This series of vaccine grants are the Foundation's largest contribution to date for HIV/AIDS research and are in direct support of the scientific strategic plan established by the Global HIV Vaccine Enterprise, to which the Gates Foundation serves as the interim secretariat. This initiative brings together many of the leading teams that are currently working in the field and puts an even greater emphasis on collaboration and coordination of data between vaccine discovery teams at different institutions. Receipt of the grants is therefore contingent upon all groups agreeing to share data and intellectual property and working through a network of standardized laboratories to test their vaccine candidates. An editorial in the journal Nature Immunology referred to this new strategy as "a much-needed global experiment...that, if successful, could transform the process of vaccine design, development and delivery," (Nat. Immunol. 7, 9, 2006).
Five of the grants are to laboratories that focus on research into vaccine candidates that can elicit broadly-neutralizing antibodies against HIV. The largest of these grants, $25.3 million, was awarded to Robin Weiss of the University College London, UK. Among the other recipients was Barton Haynes of Duke University in the US, who leads a team of researchers who were recently awarded a $300 million grant from the US National Institute of Allergy and Infectious Diseases to form the Center for HIV/AIDS Vaccine Immunology (CHAVI), which was another funding stream resulting from the establishment of the Enterprise.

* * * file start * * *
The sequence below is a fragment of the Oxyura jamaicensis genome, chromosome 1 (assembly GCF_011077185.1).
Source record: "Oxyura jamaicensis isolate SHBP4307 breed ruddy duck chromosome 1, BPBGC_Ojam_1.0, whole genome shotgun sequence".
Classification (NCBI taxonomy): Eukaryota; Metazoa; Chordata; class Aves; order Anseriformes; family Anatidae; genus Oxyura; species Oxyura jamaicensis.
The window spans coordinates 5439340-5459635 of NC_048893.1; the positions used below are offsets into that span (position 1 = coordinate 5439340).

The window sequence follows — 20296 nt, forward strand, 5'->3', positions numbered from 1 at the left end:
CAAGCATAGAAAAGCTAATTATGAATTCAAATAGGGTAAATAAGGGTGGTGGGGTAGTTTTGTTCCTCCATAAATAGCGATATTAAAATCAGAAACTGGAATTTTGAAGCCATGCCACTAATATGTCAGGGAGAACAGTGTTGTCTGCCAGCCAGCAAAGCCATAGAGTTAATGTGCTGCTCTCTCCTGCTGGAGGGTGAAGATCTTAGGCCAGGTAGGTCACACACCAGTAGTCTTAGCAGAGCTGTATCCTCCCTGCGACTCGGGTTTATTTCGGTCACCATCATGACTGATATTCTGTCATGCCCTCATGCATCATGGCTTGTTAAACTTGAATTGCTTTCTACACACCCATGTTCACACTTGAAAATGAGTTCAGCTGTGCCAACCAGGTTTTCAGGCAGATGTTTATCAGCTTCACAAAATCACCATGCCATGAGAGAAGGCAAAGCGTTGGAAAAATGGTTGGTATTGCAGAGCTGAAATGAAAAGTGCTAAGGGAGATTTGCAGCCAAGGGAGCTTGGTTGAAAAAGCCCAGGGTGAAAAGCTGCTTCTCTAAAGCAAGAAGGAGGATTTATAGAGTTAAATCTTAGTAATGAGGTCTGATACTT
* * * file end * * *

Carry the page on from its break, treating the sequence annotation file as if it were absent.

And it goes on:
Another six grants were issued to laboratories or consortia working on vaccine candidates aimed at inducing cellular immune responses to the virus. IAVI was the recipient of a $23.7 million grant in this category. Other grantees include David Ho of the Aaron Diamond AIDS Research Center in New York City and Juliana McElrath of the Fred Hutchinson Cancer Research Center in Seattle.
The remaining five grants were provided to researchers who will form centralized facilities for vaccine candidate evaluation and will be involved in measuring the immune responses generated by candidates developed through the vaccine discovery programs, as well as handling the data collection.